I conclude, therefore, that the "articles" produced by the plaintiff were such as "contributed to the prosecution of the present war." I also conclude that the items enumerated supra were "facilities" for "the production of the articles contributing to the prosecution of the present war." Item No. 10 is tenement houses acquired in order to house additional help, and while it is probably true that the help occupying the tenements paid rent, nevertheless I am inclined to regard this item as coming within the broad reach of the statute, and so find. Item No. 16 is for an icehouse. The evidence shows that the party who had theretofore supplied the help with ice went out of business. The plaintiff could not hold its help unless it furnished ice; and so I allow this item. Item No. 19 involved the acquisition of a furnace for the head weaver's house. The head weaver received wages, together with the right to occupy this house rent free. The use of this house was part of his compensation, and the house had to be heated; and so I allow this item.
In making these allowances I have thus far merely determined that the character of each of the 21 items stamps them as "facilities." I have also determined that the nature of the "articles" produced by the plaintiff was such as contributed to the prosecution of the war. But the date of the acquisition of a "facility" is another element which must be considered. Coal, for example, was produced in 1910 and 1918, and while coal is a material very necessary for war purposes, it could not be claimed, even, that coal mined in 1928 was an article contributing to the prosecution of the war. Obviously the date of acquisition of a facility is important.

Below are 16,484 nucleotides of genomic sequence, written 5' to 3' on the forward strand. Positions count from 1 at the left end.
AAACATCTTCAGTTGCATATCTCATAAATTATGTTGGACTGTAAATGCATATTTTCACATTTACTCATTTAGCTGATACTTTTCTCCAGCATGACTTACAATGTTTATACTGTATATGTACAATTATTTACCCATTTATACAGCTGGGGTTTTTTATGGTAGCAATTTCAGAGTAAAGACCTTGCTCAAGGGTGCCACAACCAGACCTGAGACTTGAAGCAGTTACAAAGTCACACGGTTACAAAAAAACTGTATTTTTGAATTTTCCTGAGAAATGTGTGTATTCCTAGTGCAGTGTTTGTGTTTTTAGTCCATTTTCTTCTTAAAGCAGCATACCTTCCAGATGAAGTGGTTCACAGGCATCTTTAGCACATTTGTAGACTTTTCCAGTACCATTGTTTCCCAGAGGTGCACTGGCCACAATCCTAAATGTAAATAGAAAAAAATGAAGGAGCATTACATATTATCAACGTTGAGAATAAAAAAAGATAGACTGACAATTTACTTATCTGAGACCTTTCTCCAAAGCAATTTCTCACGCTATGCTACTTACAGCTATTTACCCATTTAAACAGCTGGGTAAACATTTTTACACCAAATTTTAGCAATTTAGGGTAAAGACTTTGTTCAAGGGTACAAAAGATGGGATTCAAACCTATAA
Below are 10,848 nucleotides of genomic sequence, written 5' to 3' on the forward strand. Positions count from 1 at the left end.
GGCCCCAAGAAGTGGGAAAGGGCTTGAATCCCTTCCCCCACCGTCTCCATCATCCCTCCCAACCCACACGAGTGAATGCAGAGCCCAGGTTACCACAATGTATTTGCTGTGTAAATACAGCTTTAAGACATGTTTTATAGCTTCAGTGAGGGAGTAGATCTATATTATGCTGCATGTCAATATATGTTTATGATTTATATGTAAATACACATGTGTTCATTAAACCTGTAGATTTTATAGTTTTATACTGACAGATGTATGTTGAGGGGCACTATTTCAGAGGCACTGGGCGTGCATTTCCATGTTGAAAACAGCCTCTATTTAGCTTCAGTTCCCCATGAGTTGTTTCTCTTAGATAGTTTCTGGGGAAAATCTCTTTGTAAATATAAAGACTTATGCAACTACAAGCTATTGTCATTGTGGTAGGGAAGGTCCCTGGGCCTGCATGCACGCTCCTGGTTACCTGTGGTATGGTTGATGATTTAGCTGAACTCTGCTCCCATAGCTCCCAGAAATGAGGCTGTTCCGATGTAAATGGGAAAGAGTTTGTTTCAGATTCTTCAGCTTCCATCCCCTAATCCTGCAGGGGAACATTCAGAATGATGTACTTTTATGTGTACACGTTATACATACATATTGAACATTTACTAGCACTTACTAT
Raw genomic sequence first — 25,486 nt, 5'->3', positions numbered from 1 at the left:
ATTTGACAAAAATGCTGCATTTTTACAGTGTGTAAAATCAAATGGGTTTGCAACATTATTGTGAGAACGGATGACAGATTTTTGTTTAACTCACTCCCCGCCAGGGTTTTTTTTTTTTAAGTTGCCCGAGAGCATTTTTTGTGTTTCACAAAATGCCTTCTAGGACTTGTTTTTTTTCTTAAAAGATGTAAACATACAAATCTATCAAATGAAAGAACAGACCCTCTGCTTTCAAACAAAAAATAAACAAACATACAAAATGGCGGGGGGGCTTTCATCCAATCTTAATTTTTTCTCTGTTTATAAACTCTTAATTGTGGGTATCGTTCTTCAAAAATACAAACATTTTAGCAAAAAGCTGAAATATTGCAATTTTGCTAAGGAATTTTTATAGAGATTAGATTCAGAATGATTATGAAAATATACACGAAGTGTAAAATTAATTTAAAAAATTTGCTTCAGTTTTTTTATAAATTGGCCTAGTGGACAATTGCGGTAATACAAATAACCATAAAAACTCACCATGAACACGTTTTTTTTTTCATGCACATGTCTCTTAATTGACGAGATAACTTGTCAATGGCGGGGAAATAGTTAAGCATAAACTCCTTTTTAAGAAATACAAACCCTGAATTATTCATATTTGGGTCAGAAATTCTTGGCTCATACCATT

In a previous memorandum of decision it was suggested that in the case of five items of "facilities" a dispute existed as to this point. It was then decided that the date when the plaintiff was committed to the acquisition of the facility should control, and that, if the plaintiff was committed prior to the Armistice the acquisition would be regarded as within the statute, provided that its installation was completed before the official close of the war, but that an acquisition which was contracted for after the Armistice would be regarded with suspicion. It was therefore ordered that the situation be clarified as to these disputed items, and the case was reopened, in order to give plaintiff an opportunity to prove the date when its commitments were made.
These five items are those enumerated as Nos. 11, 16, 18, 20, and 21. As to item No. 11, Mr. Briggs testified that he ordered the work done in the middle of September, 1918. He ordered one McWilliams to come over to the factory to finish a number of jobs before winter. The witness was then asked: "And at the time of the Armistice how far had the garage progressed?" That question seems never to have been answered. A colloquy followed, concerning a memorandum which the witness claimed was a refresher of his memory. The use of this memorandum was strongly objected to by counsel for defendant on the ground that it was not prepared by the witness.